The hunt is on for two remaining stoats causing havoc on Motutapu Island.
There are currently 460 traps set across the pest-free sanctuary and a further 150 are to be deployed in efforts to deal with the predators.
The island has suffered four stoat invasions in one year, with evidence suggesting the stoats swam there.
The presence of stoats was first detected on both Motutapu and Rangitoto islands in May 2020. Since then, two stoats had been trapped - one in September last year and another in January.
DOC incursion response advisor Claire Warren said cam trails and stoat detection dogs were used every two-to-three months to track pest movements on the islands.
The Department of Conservation (DOC) and Ngāi Tai ki Tāmaki are now focused on trapping the two remaining stoats.
Ngāi Tai ki Tāmaki has announced today a 30-day rāhui will be placed on Motutapu to aid efforts.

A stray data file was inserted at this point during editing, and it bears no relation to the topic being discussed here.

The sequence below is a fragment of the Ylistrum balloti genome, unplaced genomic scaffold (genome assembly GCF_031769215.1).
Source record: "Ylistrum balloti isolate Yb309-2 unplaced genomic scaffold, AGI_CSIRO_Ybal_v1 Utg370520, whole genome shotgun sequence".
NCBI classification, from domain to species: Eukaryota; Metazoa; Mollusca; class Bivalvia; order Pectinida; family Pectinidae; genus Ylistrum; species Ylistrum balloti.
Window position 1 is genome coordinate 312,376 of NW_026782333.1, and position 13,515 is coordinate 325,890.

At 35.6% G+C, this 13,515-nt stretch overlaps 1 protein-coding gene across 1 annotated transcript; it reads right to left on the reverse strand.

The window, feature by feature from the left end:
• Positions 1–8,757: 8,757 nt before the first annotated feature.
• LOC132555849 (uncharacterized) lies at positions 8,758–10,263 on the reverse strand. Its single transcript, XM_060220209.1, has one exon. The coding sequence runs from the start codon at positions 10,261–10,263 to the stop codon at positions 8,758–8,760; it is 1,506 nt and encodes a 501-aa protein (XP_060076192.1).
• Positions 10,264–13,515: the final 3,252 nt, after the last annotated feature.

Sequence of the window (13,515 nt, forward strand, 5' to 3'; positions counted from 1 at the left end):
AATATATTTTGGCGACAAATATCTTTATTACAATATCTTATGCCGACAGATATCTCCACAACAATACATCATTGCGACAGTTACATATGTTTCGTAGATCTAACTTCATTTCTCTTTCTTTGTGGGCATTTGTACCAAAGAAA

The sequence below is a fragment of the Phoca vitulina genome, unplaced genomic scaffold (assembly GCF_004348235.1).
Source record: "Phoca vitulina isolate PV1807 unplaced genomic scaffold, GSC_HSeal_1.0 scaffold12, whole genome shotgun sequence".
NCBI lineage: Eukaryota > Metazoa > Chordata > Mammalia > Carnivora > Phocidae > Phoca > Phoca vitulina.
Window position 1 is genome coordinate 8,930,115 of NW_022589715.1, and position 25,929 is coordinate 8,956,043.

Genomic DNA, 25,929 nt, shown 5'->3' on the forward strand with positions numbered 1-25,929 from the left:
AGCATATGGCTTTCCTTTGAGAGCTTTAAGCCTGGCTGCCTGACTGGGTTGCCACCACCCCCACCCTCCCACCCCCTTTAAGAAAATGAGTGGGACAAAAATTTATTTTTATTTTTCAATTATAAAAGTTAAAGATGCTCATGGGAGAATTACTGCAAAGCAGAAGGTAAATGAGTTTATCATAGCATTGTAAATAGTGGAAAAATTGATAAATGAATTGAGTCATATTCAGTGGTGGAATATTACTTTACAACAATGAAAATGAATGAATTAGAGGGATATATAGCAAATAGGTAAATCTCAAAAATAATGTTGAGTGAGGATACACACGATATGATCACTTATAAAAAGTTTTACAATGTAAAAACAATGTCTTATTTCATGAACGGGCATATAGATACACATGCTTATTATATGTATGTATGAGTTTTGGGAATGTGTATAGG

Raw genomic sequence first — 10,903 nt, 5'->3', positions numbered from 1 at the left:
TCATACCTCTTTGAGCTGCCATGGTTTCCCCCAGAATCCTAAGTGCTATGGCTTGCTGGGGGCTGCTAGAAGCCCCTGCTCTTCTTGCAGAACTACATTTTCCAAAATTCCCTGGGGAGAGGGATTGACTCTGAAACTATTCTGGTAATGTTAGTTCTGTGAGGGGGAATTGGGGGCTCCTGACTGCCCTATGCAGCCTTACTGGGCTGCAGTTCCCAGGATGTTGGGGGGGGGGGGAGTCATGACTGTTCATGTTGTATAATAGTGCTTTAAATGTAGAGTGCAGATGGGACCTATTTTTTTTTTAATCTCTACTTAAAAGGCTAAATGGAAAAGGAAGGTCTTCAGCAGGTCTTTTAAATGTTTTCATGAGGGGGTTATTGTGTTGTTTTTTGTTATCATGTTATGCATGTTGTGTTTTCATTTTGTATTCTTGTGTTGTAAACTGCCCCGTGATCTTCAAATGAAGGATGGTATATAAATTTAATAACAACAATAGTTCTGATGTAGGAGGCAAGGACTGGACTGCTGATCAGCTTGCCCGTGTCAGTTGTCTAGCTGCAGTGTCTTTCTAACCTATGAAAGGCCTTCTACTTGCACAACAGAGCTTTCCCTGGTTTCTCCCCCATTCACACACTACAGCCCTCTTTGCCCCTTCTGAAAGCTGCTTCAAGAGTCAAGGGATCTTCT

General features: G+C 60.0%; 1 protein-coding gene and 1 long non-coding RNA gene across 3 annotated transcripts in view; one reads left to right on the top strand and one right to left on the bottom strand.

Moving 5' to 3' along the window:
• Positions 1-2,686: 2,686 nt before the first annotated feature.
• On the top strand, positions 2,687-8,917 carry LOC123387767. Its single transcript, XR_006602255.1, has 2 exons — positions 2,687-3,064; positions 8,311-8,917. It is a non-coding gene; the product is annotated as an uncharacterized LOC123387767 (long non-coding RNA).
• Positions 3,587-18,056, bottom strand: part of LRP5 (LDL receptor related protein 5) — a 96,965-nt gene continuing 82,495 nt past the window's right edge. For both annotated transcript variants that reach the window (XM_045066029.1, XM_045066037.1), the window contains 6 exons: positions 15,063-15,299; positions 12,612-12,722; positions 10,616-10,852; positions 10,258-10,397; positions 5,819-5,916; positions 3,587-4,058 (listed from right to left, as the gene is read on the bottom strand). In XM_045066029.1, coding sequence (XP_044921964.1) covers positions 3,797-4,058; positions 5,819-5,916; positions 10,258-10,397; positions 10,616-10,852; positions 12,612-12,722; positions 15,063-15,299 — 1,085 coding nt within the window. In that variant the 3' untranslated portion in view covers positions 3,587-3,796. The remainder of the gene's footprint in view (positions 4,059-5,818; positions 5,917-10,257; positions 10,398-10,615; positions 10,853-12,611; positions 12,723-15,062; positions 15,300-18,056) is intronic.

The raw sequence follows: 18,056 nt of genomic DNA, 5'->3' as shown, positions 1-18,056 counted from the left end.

The rāhui does not affect Fullers ferry services to Rangitoto, but access to Motutapu will be restricted.
"We are asking people to take note of iwi rāhui and not to visit Motutapu while our first priority is catching the remaining stoats," Warren said.
"Also, stoats can swim long distances and trapping on the mainland will help reduce the chances of them getting to these predator free islands."
Head of natural environment for Auckland Council, Phil Brown, said the impact on native wildlife from this pest species was devastating.
"Chasing down single stoats in otherwise stoat-free areas is a challenge. Auckland Council have been grappling with this in our parks and we take our protection responsibilities seriously. We are constantly strengthening our pest trapping activities to prevent reinvasion.
"It's fantastic to see so many people in the community controlling pests on their land and helping us on our parklands. It's those efforts that really help protect our biodiversity."